Stormy weather in Lixouri has had a massive impact on nests on all three beach areas. All nests in Megas Lakkos were flooded by storm surges and some nests had to be relocated to move them further away from the high tides. The team members all worked very hard to ensure this could be done as quickly as possible to minimise the impacts of flooding. Sadly, not all relocations were successful as at one nest many turtle hatchlings were drowned in the middle of the night. However, there has been good news concerning hatching nests. As a team we make sure to survey the beaches each morning. We realise how important this is as we occasionally come across wild nests. This was the case last week when two volunteers were surveying Vatsa beach. The nest is now protected and is being monitored each night. When carrying out an inventory on Megas Lakkos, one group came across unhatched turtle eggs which have been successfully relocated. Hopefully these two eggs will hatch in the next week!
This week in Skala we had a helping hand with morning survey and boxing shifts from Natalie – a field assistant in Argostoli. In return we were more than happy to give her a tour of Skala! During her stay, we also went snorkelling one afternoon where we were lucky enough to see an adult female sea turtle. It was safe to say this made her stay complete.
The previous night was also very eventful. Whilst boxing one of our nests on Skala beach because of the high levels of light pollution, we saw 23 hatchlings emerge at 5.30am. Generally we have seen hatchlings emerge much earlier in the night so it was quite a surprise to see so many so early in the morning!
We have also been busy with inventories this week, having two in one day on Spithi beach. Both had plenty of live hatchlings which we placed in our trench in the cool damp sand and helped to sea. All made it down the trench successfully and swam out to sea. This was such a relief to see as it appears neither had been negatively affected by the huge storms last week!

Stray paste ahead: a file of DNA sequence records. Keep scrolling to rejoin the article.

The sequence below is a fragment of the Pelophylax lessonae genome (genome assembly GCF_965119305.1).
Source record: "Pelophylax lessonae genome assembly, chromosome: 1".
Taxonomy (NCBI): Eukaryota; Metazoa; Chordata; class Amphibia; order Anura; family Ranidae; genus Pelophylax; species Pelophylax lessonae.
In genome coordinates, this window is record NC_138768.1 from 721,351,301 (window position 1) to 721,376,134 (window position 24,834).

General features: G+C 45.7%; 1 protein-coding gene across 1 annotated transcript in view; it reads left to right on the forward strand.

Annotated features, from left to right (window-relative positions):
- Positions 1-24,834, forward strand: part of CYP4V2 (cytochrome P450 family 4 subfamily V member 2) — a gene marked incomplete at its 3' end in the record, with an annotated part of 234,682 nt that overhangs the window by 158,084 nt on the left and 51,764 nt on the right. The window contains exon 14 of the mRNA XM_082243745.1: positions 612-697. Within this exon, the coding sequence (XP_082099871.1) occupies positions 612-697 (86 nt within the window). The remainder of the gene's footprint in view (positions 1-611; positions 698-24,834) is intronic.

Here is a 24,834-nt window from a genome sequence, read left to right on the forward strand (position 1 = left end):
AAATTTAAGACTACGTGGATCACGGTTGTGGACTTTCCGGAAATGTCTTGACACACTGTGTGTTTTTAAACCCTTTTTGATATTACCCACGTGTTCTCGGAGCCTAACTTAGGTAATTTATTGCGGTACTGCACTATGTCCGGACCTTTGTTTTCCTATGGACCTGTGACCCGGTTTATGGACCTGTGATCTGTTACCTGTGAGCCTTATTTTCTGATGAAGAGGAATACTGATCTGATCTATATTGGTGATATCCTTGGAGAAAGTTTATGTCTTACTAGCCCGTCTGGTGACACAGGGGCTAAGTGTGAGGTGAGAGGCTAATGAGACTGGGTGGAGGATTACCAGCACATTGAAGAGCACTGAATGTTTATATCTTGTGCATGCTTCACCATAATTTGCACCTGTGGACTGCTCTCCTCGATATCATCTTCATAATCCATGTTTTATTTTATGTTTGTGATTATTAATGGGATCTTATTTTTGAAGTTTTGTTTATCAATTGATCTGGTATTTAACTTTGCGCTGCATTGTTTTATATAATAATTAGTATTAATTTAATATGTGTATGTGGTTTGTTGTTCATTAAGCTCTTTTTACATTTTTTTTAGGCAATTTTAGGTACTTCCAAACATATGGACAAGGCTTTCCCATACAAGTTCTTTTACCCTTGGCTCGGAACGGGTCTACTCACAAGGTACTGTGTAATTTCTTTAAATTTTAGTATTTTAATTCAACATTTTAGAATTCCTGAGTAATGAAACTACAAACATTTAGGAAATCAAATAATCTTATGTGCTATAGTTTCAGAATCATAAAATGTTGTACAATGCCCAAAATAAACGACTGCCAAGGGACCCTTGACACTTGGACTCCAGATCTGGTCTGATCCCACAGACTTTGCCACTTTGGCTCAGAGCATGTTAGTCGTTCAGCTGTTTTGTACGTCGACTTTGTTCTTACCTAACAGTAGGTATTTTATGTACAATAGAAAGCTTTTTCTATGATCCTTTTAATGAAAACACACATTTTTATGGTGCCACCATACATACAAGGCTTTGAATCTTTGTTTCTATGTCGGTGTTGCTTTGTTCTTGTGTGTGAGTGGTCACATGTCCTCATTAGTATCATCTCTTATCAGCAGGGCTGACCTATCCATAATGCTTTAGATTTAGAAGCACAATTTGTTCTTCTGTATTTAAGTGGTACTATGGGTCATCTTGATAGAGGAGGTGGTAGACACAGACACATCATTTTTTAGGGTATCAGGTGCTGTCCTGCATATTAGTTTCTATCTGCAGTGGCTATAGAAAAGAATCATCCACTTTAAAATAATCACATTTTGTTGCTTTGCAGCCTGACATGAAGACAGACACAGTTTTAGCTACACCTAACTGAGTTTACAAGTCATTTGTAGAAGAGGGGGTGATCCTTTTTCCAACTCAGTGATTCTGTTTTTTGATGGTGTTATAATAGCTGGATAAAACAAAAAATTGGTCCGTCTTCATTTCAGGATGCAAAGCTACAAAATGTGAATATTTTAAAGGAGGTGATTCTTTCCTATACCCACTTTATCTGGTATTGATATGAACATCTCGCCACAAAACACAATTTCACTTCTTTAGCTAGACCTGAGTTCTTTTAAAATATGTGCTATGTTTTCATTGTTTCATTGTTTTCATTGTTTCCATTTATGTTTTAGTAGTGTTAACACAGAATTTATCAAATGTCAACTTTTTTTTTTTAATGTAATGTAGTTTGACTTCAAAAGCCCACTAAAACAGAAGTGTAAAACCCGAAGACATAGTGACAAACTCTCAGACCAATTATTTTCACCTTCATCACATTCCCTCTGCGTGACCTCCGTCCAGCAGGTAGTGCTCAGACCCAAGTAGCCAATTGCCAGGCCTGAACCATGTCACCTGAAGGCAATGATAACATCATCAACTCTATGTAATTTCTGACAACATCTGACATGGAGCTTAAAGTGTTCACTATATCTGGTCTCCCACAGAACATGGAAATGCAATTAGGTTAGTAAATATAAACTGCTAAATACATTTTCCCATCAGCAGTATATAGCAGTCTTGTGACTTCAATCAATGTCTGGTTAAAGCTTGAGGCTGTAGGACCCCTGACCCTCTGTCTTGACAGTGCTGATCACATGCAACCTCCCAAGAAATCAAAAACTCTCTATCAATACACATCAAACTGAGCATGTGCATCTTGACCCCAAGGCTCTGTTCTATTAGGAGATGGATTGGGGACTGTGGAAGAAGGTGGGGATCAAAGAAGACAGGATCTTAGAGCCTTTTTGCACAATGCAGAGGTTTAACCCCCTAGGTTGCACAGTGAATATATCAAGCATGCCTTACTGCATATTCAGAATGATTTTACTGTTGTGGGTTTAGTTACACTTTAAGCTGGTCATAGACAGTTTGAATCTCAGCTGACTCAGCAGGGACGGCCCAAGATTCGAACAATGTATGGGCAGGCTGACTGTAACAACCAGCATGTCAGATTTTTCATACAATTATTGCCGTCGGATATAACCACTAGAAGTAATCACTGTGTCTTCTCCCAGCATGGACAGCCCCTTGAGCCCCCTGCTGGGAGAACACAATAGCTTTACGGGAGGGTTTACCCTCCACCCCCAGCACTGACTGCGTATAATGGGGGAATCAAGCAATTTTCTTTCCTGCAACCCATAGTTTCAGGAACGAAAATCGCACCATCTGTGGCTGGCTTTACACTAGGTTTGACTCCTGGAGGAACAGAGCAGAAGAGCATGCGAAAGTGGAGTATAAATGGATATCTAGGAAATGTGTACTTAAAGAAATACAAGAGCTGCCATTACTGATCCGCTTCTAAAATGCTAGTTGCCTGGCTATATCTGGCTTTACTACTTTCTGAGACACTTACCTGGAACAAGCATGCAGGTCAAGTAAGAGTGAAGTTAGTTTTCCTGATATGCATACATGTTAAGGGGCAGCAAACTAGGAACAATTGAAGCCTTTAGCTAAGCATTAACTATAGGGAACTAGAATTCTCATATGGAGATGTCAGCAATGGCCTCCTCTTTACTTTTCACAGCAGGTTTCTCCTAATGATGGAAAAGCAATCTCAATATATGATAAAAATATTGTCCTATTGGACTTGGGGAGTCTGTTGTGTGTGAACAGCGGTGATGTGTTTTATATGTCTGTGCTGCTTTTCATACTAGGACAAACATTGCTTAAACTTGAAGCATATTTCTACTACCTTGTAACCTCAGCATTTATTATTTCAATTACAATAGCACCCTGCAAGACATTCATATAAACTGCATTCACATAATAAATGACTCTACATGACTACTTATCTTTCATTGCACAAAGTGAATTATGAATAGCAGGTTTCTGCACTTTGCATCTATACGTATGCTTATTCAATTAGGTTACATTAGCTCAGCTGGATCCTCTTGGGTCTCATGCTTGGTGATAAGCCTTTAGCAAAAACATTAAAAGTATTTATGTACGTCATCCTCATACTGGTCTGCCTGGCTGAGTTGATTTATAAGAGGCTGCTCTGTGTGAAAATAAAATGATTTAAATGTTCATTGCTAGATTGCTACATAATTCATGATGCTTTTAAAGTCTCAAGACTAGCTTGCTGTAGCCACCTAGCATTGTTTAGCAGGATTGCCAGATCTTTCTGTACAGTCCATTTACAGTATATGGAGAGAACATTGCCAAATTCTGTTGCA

The end of this week finished on a massive high for the team whilst conducting the nest inventory on SK8R. This nest had been relocated as soon as it was identified earlier in the season because the distance to sea was less than 10m, putting it at increased risk of inundation. From the relocation, we knew there were 123 eggs within the eggchamber. Unfortunately this nest had to be boxed due to light pollution on the beach, and we had seen 103 hatchlings emerge from it, some of which we successfully conducted hatchling orientation experiments on. However, when we came to do the inventory, we recorded 123 hatched eggs giving us our first nest with 100% hatching and emergence success! This is very unusual for sea turtle nests and made our team extremely happy!
Next week will hopefully see the start of one of our last nests on Skala SK9 beginning to hatch, so the team look forward to the prospect of more hatchlings! Also, we are very excited as many of our family members are visiting in the next couple of weeks and we can’t wait to show them the work we are doing and hopefully they can see some turtles!